Cost of Capital Measure (WACC) Sees Distortions

The article starts by reflecting on the weighted average cost of capital. As a budgeting tool used for a long time by various departments, the WACC has suffered from distortion. The distortion is as a result of low interests, low levels of costs for corporate borrowing, as well as heightened stock market volatility. WACC finds its basis on the company’s cost of debt and equity, the market value of debt and equity, and the rate of corporate tax. It is from the above that it finds application as a hurdling rate in the pursuit of valuing the corporate investments. Using a distorted measure leads to very expensive consequences. It is in light of this that company analysts should broaden their thoughts by revising the expected returns incorporated in the assumptions in the WACC (Chasan, 2012).

In a note to his clients, Mr. Nicholas Colas, the chief strategist in ConvergEx Group commented about WAAC. Mr. Colas said that it was a time the WACC notion embraced an expansive approach and change. According to a survey done earlier in the year 2012, finance departments across various companies were viewing WACC as an “imperfect measure” to determine a company’s fair value of the cost of capital. The main reason found its basis in the fact that the historically low rates of interest made the projects to pass the hurdle rate with ease. Agreeing with the above, a finance professor at the University of North Carolina Mr. Michael Jacobs contributed to the discussion as well. According to Mr. Jacobs, there is a very high tendency for companies using the wrong tax and cost of debt rates in their calculation nowadays. Supporting his argument, he reminded readers that assumptions based on effective tax rates versus those based on marginal tax rates could easily lead to differing results.

At the moment, many investors are interested in concentrating on beyond credit and equity markets in a bid to boost their investment returns. On the other hand, the companies may find them in situations requiring revision of the current equity market risk assumptions applied in the figures of WACC. Mr. Colas suggested the use of gold for the purpose of allocating the cost of capital. His reason is due to the speed at which investors in the equity market have moved to gold resulting to companies using gold power to attract capital from various investors.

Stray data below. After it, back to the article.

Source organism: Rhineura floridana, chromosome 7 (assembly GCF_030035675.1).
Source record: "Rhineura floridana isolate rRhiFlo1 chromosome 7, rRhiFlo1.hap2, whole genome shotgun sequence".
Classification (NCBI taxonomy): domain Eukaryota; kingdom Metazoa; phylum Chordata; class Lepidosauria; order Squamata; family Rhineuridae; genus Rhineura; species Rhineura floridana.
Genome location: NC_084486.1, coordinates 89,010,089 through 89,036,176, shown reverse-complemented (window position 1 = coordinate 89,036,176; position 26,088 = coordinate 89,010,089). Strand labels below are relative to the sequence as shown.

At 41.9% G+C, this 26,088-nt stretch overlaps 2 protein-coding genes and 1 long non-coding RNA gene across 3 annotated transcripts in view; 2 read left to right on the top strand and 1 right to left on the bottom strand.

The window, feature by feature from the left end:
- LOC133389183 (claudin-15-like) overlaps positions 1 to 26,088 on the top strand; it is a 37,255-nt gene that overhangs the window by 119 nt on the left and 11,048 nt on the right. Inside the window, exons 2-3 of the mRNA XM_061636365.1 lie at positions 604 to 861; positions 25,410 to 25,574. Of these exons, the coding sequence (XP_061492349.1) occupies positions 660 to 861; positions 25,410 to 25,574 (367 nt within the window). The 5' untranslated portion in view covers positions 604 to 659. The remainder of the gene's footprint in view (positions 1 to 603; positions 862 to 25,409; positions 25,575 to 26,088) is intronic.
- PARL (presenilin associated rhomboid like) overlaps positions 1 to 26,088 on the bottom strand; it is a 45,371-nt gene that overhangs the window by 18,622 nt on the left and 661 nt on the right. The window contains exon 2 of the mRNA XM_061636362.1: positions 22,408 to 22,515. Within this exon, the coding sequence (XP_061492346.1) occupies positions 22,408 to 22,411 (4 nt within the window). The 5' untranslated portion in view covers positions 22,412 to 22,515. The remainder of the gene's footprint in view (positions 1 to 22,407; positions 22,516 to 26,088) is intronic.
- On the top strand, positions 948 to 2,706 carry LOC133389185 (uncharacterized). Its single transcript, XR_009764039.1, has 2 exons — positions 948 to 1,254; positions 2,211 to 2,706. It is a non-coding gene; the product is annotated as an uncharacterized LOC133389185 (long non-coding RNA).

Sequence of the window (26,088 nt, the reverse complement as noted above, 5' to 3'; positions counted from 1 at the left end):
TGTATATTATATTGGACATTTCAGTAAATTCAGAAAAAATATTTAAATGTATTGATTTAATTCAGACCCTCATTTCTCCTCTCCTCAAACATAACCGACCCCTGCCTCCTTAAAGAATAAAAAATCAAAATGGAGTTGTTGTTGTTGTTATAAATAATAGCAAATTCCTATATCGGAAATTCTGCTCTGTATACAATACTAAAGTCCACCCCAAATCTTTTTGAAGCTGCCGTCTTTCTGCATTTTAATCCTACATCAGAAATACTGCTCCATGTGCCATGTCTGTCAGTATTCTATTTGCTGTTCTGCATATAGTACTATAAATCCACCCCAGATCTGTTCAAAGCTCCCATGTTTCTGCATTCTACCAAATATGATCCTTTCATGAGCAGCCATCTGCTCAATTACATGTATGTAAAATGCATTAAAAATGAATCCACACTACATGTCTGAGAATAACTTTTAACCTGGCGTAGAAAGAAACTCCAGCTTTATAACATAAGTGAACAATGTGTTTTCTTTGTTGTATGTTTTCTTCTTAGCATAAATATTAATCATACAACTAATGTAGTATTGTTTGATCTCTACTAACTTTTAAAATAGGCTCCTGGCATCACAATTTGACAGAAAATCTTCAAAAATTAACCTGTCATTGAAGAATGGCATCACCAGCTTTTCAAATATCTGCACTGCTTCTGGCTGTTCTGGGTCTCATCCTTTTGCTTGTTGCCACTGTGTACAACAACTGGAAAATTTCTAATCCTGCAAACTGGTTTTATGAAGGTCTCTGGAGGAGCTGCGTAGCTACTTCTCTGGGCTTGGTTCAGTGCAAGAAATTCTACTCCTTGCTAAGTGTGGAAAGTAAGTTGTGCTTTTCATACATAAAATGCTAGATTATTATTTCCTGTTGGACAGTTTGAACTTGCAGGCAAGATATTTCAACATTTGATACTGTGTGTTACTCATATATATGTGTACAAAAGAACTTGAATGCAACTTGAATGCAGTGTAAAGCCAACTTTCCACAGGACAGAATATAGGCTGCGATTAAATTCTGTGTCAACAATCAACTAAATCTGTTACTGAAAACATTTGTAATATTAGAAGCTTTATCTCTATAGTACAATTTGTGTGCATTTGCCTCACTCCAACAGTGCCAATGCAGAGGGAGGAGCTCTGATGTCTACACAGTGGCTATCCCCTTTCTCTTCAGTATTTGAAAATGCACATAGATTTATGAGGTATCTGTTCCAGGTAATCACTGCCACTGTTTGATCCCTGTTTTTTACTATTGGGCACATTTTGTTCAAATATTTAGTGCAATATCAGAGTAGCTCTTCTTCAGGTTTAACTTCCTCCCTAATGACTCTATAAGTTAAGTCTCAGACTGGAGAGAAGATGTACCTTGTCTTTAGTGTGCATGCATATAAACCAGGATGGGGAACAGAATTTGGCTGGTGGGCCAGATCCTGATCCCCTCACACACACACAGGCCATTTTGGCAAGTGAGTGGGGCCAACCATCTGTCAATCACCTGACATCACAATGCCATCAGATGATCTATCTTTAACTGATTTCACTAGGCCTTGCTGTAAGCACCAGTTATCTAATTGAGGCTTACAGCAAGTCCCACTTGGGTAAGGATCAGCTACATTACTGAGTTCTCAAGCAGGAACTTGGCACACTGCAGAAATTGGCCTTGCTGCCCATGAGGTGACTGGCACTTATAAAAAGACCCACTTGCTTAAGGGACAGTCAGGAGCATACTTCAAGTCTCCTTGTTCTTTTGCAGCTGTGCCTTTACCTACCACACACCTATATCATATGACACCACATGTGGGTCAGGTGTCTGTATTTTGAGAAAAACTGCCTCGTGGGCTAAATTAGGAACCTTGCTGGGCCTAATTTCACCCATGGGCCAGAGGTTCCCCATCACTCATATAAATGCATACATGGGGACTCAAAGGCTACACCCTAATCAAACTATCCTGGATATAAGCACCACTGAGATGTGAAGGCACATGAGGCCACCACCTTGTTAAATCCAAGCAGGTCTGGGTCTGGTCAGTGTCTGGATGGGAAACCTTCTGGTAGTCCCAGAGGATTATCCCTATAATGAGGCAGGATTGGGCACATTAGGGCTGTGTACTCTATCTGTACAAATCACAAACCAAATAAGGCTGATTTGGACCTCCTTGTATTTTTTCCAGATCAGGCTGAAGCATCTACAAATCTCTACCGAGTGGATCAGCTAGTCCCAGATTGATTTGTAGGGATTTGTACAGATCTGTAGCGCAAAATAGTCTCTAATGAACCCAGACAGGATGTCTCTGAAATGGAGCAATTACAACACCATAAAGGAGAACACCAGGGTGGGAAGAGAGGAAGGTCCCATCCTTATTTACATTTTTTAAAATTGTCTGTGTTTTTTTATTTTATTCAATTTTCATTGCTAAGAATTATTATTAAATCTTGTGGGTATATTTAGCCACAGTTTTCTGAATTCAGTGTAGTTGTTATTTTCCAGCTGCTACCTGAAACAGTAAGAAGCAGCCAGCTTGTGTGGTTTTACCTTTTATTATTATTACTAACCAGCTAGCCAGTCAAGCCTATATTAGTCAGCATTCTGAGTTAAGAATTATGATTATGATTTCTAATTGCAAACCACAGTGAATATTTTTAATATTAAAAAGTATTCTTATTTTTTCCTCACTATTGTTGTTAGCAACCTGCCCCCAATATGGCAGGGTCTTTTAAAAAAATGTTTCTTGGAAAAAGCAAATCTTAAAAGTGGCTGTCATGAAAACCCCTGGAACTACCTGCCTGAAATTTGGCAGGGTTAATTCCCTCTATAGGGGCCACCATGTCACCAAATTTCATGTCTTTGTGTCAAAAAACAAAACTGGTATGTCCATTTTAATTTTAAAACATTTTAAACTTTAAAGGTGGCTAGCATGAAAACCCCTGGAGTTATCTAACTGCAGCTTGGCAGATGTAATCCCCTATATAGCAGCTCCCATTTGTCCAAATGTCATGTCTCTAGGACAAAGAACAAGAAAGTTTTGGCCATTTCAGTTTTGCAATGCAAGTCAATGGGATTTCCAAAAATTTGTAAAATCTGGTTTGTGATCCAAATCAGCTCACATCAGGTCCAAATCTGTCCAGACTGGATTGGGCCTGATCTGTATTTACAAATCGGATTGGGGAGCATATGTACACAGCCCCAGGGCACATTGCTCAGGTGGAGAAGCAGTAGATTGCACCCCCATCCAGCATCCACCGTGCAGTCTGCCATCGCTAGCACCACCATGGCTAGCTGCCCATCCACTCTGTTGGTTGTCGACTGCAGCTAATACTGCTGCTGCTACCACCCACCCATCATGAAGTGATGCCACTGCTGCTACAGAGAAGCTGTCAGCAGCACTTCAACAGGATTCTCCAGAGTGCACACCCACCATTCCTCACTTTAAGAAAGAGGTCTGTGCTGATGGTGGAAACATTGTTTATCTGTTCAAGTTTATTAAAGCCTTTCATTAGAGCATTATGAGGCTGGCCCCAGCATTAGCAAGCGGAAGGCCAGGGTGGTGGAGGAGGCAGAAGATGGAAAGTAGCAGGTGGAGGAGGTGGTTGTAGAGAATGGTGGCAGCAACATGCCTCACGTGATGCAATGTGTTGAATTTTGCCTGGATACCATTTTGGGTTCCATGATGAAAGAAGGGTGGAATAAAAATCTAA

The entire concept governing the cost of capital finds its basis in the opportunity cost of an investor. Notably, a company’s CFO is in charge of the allocation of capital in various projects of a company, in the same way, a portfolio manager is. According to Mr. Colas, the cost of capital has always been limited to the return on equity expectations. It is advisable to remember that the cost of capital ought to acknowledge the fact that the investment opportunities at the investors’ disposal exist in a wide range.

The compounded rate of return for gold over the last ten years is 13.1%. Comparing it to the S&P 500’s 2.1% annual growth rate, Mr. Colas says that all companies using cost of capital rate of less than 13% may register retrogressive growth once investors realize the potential investing in gold. At the moment, many companies have been trying adjusting for distortions in WACC figures through the normalization of assumptions on the cost of debt in relation to the historical data. If the current hurdle rate is low, even projects that would be hard to carry on under normal circumstances would be easy to clear.

Works Cited

Chasan, E. (2012). Cost of Capital Measure Sees Distortions. The Wall Street Journal , Online.



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